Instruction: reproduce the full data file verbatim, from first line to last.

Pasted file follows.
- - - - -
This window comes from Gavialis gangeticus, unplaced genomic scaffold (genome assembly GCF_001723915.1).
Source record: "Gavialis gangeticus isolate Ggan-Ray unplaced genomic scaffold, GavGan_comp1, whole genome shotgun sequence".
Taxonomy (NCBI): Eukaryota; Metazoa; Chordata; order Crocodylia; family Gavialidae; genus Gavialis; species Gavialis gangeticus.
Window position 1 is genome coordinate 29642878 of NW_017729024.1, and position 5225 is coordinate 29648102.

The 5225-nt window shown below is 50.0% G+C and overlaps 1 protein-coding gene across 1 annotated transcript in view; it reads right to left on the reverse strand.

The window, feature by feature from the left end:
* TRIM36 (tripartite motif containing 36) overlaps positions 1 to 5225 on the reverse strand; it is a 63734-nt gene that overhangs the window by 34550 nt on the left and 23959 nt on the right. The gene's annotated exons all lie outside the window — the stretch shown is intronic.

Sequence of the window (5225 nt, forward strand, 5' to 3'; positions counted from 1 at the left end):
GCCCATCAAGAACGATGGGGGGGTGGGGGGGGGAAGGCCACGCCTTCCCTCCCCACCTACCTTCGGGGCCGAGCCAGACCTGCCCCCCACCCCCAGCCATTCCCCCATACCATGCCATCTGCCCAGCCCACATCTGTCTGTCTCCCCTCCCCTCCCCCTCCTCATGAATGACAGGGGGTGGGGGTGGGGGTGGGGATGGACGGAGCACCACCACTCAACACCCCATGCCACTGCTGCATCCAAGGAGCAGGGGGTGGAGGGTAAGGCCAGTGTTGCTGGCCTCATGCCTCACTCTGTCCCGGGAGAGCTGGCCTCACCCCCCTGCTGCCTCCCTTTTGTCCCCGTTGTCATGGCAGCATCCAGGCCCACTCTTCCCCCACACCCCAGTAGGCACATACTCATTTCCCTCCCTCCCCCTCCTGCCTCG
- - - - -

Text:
This window comes from Gavialis gangeticus, unplaced genomic scaffold (genome assembly GCF_001723915.1).
Source record: "Gavialis gangeticus isolate Ggan-Ray unplaced genomic scaffold, GavGan_comp1, whole genome shotgun sequence".
Taxonomy (NCBI): Eukaryota; Metazoa; Chordata; order Crocodylia; family Gavialidae; genus Gavialis; species Gavialis gangeticus.
Window position 1 is genome coordinate 29642878 of NW_017729024.1, and position 5225 is coordinate 29648102.

The 5225-nt window shown below is 50.0% G+C and overlaps 1 protein-coding gene across 1 annotated transcript in view; it reads right to left on the reverse strand.

The window, feature by feature from the left end:
* TRIM36 (tripartite motif containing 36) overlaps positions 1 to 5225 on the reverse strand; it is a 63734-nt gene that overhangs the window by 34550 nt on the left and 23959 nt on the right. The gene's annotated exons all lie outside the window — the stretch shown is intronic.

Sequence of the window (5225 nt, forward strand, 5' to 3'; positions counted from 1 at the left end):
GCCCATCAAGAACGATGGGGGGGTGGGGGGGGGAAGGCCACGCCTTCCCTCCCCACCTACCTTCGGGGCCGAGCCAGACCTGCCCCCCACCCCCAGCCATTCCCCCATACCATGCCATCTGCCCAGCCCACATCTGTCTGTCTCCCCTCCCCTCCCCCTCCTCATGAATGACAGGGGGTGGGGGTGGGGGTGGGGATGGACGGAGCACCACCACTCAACACCCCATGCCACTGCTGCATCCAAGGAGCAGGGGGTGGAGGGTAAGGCCAGTGTTGCTGGCCTCATGCCTCACTCTGTCCCGGGAGAGCTGGCCTCACCCCCCTGCTGCCTCCCTTTTGTCCCCGTTGTCATGGCAGCATCCAGGCCCACTCTTCCCCCACACCCCAGTAGGCACATACTCATTTCCCTCCCTCCCCCTCCTGCCTCG